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04/19/2021

Foodservice Trends ID’d for the New Normal

Nestlé Professional weighs in on what to expect
Bridget Goldschmidt
Managing Editor
Bridget Goldschmidt profile picture
Foodservice Trends ID’d for the New Normal Nestlé Professional
Retailers can expect customers to continue to seek out comfort food with a twist while also testing out a new sense of culinary adventure with globally inspired dishes, according to Nestlé Professional.

Self-service salad bars may still be on ice in the wake of the pandemic, but foodservice operators – including those at retail – can meet COVID-19 challenges with fresh solutions, according to Nestlé Professional.

In its new report, “Top 2021 Foodservice Trends: How to Succeed in the New Normal,” Solon, Ohio-based Nestlé Professional highlights several areas of interest that extend to foodservice-at-retail programs:

  • A show of safety:  Food safety and sanitation will (and should) move from behind-the-scenes actions to transparent, visible efforts, including regular wipe-downs between customers, touch-free trash receptacles, and reworked self-service areas that offer single-serve packets and employee-assembled customization.
  • Outdoor dining: In the pandemic and post-pandemic world, outdoor dining has become popular, especially among younger customers. Grocers can take heed of this trend and convert outdoor spots like sidewalks and even parts of parking lots for customers who want to bring food and meals outside.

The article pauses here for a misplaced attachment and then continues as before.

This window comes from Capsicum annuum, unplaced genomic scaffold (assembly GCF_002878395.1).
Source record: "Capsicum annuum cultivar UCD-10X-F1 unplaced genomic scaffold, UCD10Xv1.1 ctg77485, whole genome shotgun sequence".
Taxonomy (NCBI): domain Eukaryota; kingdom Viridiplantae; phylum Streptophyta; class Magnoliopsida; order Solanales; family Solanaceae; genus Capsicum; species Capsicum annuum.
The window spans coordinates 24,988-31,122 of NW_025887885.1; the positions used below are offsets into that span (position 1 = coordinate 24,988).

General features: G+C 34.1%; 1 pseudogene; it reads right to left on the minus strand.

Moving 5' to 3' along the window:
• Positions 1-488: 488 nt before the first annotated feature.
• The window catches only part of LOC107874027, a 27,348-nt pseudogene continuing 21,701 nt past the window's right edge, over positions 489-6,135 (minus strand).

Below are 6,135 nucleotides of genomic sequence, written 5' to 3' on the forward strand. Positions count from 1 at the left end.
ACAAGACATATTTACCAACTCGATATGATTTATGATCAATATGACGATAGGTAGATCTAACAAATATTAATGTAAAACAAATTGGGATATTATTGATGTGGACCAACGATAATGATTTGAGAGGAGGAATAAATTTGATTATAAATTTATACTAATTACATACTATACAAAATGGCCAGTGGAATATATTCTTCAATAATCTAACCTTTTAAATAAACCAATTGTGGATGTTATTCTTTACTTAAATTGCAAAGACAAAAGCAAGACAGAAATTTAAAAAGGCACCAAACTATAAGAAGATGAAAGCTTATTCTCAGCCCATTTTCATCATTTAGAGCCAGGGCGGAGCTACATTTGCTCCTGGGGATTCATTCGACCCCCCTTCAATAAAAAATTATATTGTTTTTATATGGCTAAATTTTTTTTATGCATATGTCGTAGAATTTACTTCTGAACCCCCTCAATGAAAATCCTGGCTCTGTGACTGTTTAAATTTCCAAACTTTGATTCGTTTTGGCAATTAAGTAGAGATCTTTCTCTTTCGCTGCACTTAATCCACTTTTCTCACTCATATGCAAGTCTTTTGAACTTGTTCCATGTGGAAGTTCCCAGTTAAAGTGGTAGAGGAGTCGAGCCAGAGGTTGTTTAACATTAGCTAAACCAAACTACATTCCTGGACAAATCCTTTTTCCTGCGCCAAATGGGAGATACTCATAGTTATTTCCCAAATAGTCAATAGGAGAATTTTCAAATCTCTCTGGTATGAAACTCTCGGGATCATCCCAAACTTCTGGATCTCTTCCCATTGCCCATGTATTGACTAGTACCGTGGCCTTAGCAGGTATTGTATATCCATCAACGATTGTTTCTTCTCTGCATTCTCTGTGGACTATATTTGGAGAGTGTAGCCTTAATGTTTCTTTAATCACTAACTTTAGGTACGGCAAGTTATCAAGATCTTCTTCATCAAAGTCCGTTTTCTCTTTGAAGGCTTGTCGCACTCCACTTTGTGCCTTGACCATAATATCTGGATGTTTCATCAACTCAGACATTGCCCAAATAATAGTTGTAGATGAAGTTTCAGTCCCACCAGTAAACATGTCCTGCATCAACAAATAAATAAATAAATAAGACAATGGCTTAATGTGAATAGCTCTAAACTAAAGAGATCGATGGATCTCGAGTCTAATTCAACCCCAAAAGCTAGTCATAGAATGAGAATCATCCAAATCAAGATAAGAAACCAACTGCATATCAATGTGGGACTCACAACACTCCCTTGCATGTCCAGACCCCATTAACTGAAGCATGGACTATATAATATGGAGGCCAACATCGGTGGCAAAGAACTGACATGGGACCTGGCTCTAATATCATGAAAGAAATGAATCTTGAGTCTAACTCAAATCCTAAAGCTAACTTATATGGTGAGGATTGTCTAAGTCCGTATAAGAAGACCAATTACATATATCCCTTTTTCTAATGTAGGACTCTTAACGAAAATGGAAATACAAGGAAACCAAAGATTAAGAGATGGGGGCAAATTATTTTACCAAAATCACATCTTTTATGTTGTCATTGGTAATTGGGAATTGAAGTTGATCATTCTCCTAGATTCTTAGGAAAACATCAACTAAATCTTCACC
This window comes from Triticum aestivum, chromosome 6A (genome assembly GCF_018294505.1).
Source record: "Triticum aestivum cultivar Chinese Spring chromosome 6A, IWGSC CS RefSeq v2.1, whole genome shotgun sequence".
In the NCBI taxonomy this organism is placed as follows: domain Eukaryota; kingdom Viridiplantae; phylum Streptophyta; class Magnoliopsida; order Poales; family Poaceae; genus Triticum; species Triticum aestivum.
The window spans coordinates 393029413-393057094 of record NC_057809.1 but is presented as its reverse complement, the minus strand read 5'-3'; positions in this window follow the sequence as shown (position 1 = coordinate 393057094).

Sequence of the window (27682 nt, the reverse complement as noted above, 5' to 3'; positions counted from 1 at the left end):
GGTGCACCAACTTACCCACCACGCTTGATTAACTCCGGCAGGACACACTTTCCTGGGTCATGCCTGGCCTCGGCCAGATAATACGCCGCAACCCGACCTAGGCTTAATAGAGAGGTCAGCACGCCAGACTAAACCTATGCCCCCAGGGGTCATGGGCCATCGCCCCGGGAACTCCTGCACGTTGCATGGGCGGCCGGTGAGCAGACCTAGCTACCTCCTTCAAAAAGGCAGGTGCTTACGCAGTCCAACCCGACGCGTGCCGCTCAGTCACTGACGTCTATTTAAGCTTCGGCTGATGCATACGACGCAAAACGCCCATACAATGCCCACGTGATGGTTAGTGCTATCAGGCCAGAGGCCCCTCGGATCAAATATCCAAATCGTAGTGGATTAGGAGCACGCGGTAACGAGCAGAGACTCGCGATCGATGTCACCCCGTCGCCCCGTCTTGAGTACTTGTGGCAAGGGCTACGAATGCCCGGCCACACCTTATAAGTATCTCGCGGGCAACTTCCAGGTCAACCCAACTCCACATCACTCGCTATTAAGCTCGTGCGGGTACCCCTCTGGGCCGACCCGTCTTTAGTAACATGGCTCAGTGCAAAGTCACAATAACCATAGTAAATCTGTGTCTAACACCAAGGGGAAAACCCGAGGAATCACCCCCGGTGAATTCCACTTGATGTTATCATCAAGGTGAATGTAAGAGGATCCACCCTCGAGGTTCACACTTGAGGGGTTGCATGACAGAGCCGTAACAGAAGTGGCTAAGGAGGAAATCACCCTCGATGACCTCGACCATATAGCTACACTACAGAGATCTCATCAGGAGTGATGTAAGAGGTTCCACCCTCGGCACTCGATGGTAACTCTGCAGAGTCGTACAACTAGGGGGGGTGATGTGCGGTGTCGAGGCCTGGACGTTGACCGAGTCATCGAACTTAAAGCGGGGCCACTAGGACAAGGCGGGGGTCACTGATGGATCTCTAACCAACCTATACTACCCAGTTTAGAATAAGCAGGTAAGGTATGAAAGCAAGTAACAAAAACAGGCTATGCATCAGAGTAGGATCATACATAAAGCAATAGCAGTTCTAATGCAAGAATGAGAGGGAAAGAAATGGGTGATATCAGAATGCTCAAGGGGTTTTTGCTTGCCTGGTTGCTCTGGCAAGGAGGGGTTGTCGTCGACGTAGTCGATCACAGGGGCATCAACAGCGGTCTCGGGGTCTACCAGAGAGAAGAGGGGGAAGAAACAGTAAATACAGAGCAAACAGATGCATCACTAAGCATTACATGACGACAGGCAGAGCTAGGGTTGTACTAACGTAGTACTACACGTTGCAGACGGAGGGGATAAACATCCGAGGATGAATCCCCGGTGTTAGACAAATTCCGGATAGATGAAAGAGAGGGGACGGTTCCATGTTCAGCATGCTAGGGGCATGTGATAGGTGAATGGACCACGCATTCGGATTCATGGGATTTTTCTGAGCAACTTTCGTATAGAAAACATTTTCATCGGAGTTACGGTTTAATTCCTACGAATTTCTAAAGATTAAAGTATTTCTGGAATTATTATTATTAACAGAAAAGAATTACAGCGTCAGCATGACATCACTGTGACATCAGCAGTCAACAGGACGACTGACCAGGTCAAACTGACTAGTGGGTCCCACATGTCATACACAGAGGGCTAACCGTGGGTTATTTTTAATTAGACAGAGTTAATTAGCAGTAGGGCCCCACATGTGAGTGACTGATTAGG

• More adventurous fare:  As the events of 2020 spurred Americans to cook for themselves, it also made them savvier food consumers. Expect them to continue to seek out comfort food with a twist (i.e., new versions of fried chicken and nostalgic desserts) while also testing out a new sense of culinary adventure with globally inspired dishes like Middle Eastern shawarma, Vietnamese banh mi and Mexican tortas, among others. Consumers reported missing Asian and Mexican food the most.
  • Shifts for new revenue streams: Reflecting the new omnichannel environment, restaurants enhanced or replaced dine-in revenues by adding dayparts, updating apps and – important for grocery competitors – pivoting to a “general store” model with specialty ingredients, pre-made sauces, and even cleaning products and paper goods for pickup or delivery. According to the Nestlé Professional report, 65% of operators planned to continue offering pantry and grocery items and 49% would keep selling nonfood and nonperishable items to customers.